It is not glorious. Ward Ancio sums up, “There is an improvement in the legal framework, but there are still efforts to be made in enforcing the rules.”

Promises without a future?

The locals toast again and again. First, because they are still often excluded from negotiations about the future of the land on which they live and which often feeds them. Individuals who find themselves confronted with investors are often still unaware of the protection afforded by custom or law.

An area where countries such as Mauritania, Sudan or the Democratic Republic of the Congo obtained zero data from the Earth Matrix. The locals there could be confiscated without a say.

Jeremy Burgoyne, geographer at CIRAD asserts: “We often find ourselves in contexts of enclaves of private property that not only deny residents access to resources, but are also a form of violence for individuals who have long viewed land as a public good.” He co-authored the report.

These reclaimed lands are often devoted to monoculture – grain, wheat or oil palm for example – while there was once a greater variety. In other words, a small farm can indirectly support several families, while this is no longer the case with large estates.

Yet investors or governments have often promised mountains, wonders, schools, infrastructure, and jobs. But rarely have the consequences been so magical. Jeremy Burgoyne sums up “there is often job extortion, but in fact we recognize that the new jobs created for agricultural workers are precarious, and do not make up for the loss of land.” Except for a few agreements in Gabon [dans le domaine forestier, NDLR]However, these large acquisitions failed to improve local development. In fact, none of the projects analyzed had at least one negative impact,” the report’s authors wrote.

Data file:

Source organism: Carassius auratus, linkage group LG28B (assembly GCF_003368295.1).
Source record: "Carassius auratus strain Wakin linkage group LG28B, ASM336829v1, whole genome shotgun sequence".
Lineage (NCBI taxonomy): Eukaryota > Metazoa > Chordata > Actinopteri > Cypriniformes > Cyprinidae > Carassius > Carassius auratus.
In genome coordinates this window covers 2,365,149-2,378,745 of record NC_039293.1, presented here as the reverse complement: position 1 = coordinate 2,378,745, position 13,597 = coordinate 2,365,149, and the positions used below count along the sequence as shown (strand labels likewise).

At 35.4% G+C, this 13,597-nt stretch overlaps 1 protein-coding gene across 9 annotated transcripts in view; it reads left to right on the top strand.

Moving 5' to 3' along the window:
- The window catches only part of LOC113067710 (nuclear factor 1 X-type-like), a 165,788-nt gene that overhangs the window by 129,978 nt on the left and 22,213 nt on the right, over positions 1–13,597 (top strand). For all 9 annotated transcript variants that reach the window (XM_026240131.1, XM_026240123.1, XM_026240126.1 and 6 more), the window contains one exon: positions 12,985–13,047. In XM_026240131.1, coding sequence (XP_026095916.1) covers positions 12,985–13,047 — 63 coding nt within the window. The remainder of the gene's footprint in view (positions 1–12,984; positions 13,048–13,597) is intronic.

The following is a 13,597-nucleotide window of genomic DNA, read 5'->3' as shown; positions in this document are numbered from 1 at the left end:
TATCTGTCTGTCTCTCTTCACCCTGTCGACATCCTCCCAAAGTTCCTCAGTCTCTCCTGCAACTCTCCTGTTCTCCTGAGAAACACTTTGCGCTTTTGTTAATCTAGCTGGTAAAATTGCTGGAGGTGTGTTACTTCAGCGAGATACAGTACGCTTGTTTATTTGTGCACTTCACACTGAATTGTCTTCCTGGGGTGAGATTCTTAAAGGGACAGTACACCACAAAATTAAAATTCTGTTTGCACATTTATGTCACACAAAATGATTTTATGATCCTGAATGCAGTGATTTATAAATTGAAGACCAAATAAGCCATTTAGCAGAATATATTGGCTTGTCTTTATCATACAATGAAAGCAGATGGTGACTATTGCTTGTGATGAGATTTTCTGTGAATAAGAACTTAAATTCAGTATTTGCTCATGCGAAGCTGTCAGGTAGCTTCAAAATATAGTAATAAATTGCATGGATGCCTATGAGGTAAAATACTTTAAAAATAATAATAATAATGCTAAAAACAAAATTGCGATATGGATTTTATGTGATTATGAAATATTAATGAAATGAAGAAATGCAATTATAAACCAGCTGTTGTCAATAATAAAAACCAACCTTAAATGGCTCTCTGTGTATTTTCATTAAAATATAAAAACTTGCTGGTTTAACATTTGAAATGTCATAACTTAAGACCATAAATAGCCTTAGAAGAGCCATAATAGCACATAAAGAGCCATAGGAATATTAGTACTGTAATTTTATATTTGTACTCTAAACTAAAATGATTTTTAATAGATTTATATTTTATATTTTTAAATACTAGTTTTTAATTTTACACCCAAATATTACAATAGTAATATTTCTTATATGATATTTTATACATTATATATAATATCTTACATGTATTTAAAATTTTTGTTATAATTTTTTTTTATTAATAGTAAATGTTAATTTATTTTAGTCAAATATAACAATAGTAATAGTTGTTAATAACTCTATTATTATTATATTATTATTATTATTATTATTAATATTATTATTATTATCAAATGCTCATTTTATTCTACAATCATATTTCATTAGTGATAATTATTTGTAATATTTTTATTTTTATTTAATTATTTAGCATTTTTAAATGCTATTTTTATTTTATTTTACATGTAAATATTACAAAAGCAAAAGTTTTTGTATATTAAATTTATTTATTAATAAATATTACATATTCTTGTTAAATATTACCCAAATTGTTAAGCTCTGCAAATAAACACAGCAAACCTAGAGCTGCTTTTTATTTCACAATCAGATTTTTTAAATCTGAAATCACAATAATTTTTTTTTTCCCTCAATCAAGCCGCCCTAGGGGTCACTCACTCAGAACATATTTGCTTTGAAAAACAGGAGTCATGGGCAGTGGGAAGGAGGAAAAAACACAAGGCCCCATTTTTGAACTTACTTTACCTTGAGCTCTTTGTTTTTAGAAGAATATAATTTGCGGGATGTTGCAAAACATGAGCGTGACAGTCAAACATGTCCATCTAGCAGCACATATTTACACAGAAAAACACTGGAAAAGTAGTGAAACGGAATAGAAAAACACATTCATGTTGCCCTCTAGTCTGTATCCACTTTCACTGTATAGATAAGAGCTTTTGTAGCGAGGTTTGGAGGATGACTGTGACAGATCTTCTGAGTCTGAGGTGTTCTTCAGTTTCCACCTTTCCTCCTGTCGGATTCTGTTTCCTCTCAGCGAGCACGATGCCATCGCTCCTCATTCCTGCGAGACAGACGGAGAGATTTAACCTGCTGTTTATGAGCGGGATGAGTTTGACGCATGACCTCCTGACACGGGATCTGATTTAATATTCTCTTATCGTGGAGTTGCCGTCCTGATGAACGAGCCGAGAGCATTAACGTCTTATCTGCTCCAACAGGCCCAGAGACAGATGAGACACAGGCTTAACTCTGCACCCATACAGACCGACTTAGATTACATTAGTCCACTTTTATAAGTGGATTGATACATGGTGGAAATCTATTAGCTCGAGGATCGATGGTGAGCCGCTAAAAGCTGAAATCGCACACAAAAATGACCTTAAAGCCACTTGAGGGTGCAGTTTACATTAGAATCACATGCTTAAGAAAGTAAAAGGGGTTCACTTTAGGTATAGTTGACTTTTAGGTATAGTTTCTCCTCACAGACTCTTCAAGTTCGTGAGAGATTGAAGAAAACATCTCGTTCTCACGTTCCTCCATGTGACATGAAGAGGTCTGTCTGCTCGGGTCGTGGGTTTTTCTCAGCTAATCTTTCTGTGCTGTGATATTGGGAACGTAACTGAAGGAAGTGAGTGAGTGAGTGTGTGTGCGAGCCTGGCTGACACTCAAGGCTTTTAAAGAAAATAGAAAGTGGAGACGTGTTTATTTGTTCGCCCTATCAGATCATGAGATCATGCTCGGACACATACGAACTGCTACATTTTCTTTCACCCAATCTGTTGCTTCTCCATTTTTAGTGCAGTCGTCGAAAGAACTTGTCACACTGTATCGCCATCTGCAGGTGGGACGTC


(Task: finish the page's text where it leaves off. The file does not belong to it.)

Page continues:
Also dangerous for the climate

In the context of China’s rise in economic power in Africa, Beijing is often presented as the prime suspect in this doubling down of land investments. However, “we can’t say that the Chinese are buying everything. There are more American and European companies that do more than the Chinese,” Ward Ansio asserts. However, the nationality of a certain number of investors is still unknown because several tax havens – Cyprus, Singapore and the British Virgin Islands – appear in the top 10 places where buyers are registered.

This African “land rush” without adequate safeguards is not just bad news for the locals. Jeremy Burgoyne stresses that the conversion of acquired land is also a massive accelerator of “deforestation and pressure on natural resources”.

The same authors, in an earlier report from 2021 devoted to the “Toll of the Global Land Rush,” already highlighted “the risks associated with large-scale land acquisitions, including the emergence of zoonoses. [en empiétant sur l’habitat naturel d’animaux, le risque de transmission d’une maladie animale à l’homme augmente, NDLR] and diminishing water resources.

The African continent is, in this respect, an example of a certain hypocrisy of developed countries. They say they are determined to fight global warming, but let their companies destroy ecologically important ecosystems – such as forests – for profit.